Progress Towards Elimination of Trachoma as a Public Health Problem in Eritrea: Results of a Systematic Review and Nine Population-based Prevalence Surveys Conducted in 2014
Purpose: To assess Eritrea’s progress towards elimination of trachoma as a public health problem, we reviewed and compiled current knowledge on the distribution and burden of trachoma in Eritrea, then undertook further population-based surveys where indicated, with support from the Global Trachoma Mapping Project (GTMP).
Methods: For the systematic review, undertaken in March 2014, we searched (1) PubMed, using the terms ((blind* or trachoma or trichiasis) AND Eritrea); (2) the online database of rapid assessments of avoidable blindness; (3) our own grey literature collections; and (4) the Global Atlas of Trachoma database. In June and July 2014, we conducted nine population-based prevalence surveys, for each of which 30 villages were systematically selected with probability proportional to population size; in each village, 30 households were systematically selected. All consenting residents of selected households aged ≥1 year were examined by GTMP-certified graders for signs of trachoma. Data on household-level access to water and sanitation were also collected.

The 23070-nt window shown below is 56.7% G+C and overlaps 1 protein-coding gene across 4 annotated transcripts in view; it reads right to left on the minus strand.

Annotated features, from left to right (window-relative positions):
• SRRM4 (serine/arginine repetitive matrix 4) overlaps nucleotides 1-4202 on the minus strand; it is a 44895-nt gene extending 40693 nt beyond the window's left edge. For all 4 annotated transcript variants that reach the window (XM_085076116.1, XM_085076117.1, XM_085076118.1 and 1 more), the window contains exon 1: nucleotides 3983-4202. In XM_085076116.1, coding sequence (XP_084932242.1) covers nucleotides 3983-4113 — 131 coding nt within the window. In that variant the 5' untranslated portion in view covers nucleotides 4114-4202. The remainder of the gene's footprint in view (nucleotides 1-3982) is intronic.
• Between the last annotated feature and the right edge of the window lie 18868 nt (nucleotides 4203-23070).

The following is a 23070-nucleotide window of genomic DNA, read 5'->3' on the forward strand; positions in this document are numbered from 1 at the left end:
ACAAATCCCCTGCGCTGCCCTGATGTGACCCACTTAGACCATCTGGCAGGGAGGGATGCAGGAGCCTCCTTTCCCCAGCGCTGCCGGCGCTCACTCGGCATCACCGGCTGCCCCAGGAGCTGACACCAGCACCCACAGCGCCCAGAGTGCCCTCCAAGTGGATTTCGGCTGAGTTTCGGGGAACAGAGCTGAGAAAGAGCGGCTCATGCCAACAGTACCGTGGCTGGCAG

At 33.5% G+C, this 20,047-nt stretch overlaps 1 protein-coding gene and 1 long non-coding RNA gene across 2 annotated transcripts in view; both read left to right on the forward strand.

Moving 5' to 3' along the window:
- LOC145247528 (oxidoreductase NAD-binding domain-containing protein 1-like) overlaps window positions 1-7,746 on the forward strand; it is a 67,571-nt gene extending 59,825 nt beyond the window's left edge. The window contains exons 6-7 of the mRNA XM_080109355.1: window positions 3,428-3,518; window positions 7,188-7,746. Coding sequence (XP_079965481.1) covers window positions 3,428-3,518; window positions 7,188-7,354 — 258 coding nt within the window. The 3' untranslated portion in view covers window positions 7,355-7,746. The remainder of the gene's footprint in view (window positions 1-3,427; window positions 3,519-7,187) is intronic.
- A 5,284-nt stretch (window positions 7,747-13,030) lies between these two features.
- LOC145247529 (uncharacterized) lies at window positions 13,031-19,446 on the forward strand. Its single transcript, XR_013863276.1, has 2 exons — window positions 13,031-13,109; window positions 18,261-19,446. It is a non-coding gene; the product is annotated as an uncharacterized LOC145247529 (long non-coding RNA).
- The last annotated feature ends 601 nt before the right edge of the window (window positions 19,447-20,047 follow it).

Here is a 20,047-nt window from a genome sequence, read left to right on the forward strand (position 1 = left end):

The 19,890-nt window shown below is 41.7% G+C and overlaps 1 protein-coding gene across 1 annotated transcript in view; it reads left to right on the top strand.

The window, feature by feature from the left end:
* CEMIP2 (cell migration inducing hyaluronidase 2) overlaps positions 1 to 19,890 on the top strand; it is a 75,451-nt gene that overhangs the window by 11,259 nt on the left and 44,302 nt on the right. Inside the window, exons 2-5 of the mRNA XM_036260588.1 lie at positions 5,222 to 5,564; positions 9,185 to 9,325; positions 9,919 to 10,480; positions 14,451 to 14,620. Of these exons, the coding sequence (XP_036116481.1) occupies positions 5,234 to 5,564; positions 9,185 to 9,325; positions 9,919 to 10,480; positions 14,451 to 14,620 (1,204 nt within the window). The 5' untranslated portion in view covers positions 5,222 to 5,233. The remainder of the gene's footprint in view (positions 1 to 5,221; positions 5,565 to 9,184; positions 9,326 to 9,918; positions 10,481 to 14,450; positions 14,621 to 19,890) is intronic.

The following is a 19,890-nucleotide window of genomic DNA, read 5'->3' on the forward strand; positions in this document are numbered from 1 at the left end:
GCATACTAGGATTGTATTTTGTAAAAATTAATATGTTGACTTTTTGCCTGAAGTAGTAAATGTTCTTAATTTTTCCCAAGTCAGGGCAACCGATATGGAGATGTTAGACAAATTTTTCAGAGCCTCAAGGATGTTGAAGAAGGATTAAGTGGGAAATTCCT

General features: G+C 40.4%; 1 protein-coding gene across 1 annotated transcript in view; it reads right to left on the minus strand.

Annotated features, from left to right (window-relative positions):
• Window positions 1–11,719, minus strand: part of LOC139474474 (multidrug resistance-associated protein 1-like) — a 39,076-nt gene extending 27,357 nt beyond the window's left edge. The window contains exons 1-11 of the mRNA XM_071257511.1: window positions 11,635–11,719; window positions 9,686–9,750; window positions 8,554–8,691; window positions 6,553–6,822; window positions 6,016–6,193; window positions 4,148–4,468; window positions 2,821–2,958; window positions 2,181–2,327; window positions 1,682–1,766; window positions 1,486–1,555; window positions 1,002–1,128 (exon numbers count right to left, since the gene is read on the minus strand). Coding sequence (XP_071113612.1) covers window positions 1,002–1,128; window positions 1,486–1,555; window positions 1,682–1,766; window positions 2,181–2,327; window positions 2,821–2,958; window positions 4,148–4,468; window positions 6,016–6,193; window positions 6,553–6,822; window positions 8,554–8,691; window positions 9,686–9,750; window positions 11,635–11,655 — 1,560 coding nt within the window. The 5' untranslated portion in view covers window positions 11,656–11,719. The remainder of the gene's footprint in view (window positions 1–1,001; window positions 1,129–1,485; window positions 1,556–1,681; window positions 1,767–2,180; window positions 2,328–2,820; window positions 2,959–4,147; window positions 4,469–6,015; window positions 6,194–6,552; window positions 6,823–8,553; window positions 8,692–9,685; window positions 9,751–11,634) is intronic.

Results: One previous rapid assessment of avoidable blindness, three peer-reviewed publications, and two grey literature reports detailing sets of trachoma prevalence surveys conducted in 2006 and 2011, respectively, were located. Post-intervention impact surveys were needed in seven evaluation units (EUs, framed at sub-Zoba-level: population range 40,000–120,000) of Debub and Northern Red Sea, while baseline surveys were needed in two EUs of Anseba. Four of the seven impact survey EUs and both baseline survey EUs returned trachomatous inflammation—follicular prevalences in 1–9-year-olds of ≥5%; six of the seven impact survey EUs and one of the two baseline survey EUs returned trichiasis prevalences in ≥15-year-olds of ≥0.2%. The prevalence of access to water and sanitation varied widely between EUs.
Conclusion: Interventions are still required in Eritrea to eliminate trachoma as a public health problem. Data from these surveys will guide the Ministry of Health to undertake programme planning using a sound evidence base.